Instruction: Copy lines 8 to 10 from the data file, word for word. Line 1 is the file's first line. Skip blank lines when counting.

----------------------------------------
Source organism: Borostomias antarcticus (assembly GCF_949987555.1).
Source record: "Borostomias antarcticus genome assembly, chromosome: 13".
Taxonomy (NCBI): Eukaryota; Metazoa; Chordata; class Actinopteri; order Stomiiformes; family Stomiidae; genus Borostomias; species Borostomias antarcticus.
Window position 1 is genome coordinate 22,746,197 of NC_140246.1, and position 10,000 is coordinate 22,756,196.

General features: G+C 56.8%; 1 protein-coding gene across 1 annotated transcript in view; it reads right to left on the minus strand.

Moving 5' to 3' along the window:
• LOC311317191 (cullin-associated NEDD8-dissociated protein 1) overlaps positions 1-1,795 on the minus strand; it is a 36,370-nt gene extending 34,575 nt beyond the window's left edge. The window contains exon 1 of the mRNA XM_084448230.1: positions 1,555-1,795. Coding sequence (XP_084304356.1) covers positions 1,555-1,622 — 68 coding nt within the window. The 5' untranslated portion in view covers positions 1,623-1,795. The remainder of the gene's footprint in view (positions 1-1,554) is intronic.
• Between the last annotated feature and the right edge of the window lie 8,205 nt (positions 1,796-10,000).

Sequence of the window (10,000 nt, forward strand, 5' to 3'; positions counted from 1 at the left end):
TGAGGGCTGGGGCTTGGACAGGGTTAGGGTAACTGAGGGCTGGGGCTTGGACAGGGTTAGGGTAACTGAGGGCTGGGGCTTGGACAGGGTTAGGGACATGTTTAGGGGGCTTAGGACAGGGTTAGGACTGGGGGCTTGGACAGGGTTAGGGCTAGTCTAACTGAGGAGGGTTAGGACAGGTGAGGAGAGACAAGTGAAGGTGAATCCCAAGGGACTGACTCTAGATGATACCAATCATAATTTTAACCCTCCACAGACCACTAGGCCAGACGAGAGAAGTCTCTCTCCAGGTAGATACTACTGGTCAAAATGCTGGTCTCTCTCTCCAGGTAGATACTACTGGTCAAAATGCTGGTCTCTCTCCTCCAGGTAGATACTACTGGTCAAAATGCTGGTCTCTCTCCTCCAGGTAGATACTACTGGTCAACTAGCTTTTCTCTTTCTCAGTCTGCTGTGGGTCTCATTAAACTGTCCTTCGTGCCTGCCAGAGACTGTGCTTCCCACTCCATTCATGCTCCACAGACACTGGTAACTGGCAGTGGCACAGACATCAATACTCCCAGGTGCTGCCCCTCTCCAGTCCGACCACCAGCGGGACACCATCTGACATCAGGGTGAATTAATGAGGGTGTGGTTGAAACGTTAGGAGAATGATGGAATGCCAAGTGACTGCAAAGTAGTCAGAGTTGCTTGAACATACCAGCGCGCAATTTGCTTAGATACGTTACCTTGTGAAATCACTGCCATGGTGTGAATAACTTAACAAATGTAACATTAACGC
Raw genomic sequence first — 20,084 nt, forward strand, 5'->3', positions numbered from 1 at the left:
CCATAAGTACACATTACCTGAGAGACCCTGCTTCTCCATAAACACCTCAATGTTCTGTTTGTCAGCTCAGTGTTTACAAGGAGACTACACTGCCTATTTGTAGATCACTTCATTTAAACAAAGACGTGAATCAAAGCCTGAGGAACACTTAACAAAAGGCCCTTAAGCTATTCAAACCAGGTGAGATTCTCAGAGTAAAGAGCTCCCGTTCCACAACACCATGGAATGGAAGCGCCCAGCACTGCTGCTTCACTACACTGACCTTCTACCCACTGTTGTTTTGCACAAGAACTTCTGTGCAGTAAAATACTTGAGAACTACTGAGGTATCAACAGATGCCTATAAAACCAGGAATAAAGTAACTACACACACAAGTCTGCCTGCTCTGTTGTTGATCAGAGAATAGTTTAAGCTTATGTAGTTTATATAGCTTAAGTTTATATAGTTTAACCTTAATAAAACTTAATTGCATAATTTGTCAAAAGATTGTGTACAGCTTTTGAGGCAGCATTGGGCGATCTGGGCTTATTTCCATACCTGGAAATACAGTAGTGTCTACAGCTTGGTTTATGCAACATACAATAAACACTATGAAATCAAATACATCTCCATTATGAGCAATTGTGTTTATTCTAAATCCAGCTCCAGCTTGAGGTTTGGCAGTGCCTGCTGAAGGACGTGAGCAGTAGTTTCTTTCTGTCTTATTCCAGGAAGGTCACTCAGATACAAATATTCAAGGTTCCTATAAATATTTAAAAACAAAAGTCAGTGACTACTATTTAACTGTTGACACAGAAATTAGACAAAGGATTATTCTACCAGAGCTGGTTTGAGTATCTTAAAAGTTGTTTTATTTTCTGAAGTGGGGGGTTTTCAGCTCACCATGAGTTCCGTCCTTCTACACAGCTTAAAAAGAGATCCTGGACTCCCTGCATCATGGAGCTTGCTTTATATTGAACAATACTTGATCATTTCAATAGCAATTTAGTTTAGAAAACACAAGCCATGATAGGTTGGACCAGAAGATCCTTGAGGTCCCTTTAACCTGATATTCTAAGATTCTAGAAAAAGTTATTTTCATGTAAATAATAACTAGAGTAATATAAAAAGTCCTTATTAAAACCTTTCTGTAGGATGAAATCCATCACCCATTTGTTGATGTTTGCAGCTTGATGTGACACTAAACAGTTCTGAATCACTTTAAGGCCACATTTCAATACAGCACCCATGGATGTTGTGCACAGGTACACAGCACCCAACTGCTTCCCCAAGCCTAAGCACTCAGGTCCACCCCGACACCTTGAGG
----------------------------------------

• Between the last annotated feature and the right edge of the window lie 8,205 nt (positions 1,796-10,000).

Sequence of the window (10,000 nt, forward strand, 5' to 3'; positions counted from 1 at the left end):
TGAGGGCTGGGGCTTGGACAGGGTTAGGGTAACTGAGGGCTGGGGCTTGGACAGGGTTAGGGTAACTGAGGGCTGGGGCTTGGACAGGGTTAGGGACATGTTTAGGGGGCTTAGGACAGGGTTAGGACTGGGGGCTTGGACAGGGTTAGGGCTAGTCTAACTGAGGAGGGTTAGGACAGGTGAGGAGAGACAAGTGAAGGTGAATCCCAAGGGACTGACTCTAGATGATACCAATCATAATTTTAACCCTCCACAGACCACTAGGCCAGACGAGAGAAGTCTCTCTCCAGGTAGATACTACTGGTCAAAATGCTGGTCTCTCTCTCCAGGTAGATACTACTGGTCAAAATGCTGGTCTCTCTCCTCCAGGTAGATACTACTGGTCAAAATGCTGGTCTCTCTCCTCCAGGTAGATACTACTGGTCAACTAGCTTTTCTCTTTCTCAGTCTGCTGTGGGTCTCATTAAACTGTCCTTCGTGCCTGCCAGAGACTGTGCTTCCCACTCCATTCATGCTCCACAGACACTGGTAACTGGCAGTGGCACAGACATCAATACTCCCAGGTGCTGCCCCTCTCCAGTCCGACCACCAGCGGGACACCATCTGACATCAGGGTGAATTAATGAGGGTGTGGTTGAAACGTTAGGAGAATGATGGAATGCCAAGTGACTGCAAAGTAGTCAGAGTTGCTTGAACATACCAGCGCGCAATTTGCTTAGATACGTTACCTTGTGAAATCACTGCCATGGTGTGAATAACTTAACAAATGTAACATTAACGC